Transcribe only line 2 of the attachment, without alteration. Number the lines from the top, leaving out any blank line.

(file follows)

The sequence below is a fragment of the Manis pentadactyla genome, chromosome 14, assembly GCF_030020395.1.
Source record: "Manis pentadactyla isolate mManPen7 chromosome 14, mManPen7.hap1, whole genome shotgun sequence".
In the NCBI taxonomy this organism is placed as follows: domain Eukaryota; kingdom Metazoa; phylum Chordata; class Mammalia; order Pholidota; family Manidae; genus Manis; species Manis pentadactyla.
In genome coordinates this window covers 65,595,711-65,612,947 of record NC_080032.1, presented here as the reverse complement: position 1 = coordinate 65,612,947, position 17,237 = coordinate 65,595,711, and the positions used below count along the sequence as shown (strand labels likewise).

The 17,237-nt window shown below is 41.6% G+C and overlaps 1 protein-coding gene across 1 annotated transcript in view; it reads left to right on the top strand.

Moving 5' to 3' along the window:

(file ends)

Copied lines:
Source record: "Manis pentadactyla isolate mManPen7 chromosome 14, mManPen7.hap1, whole genome shotgun sequence".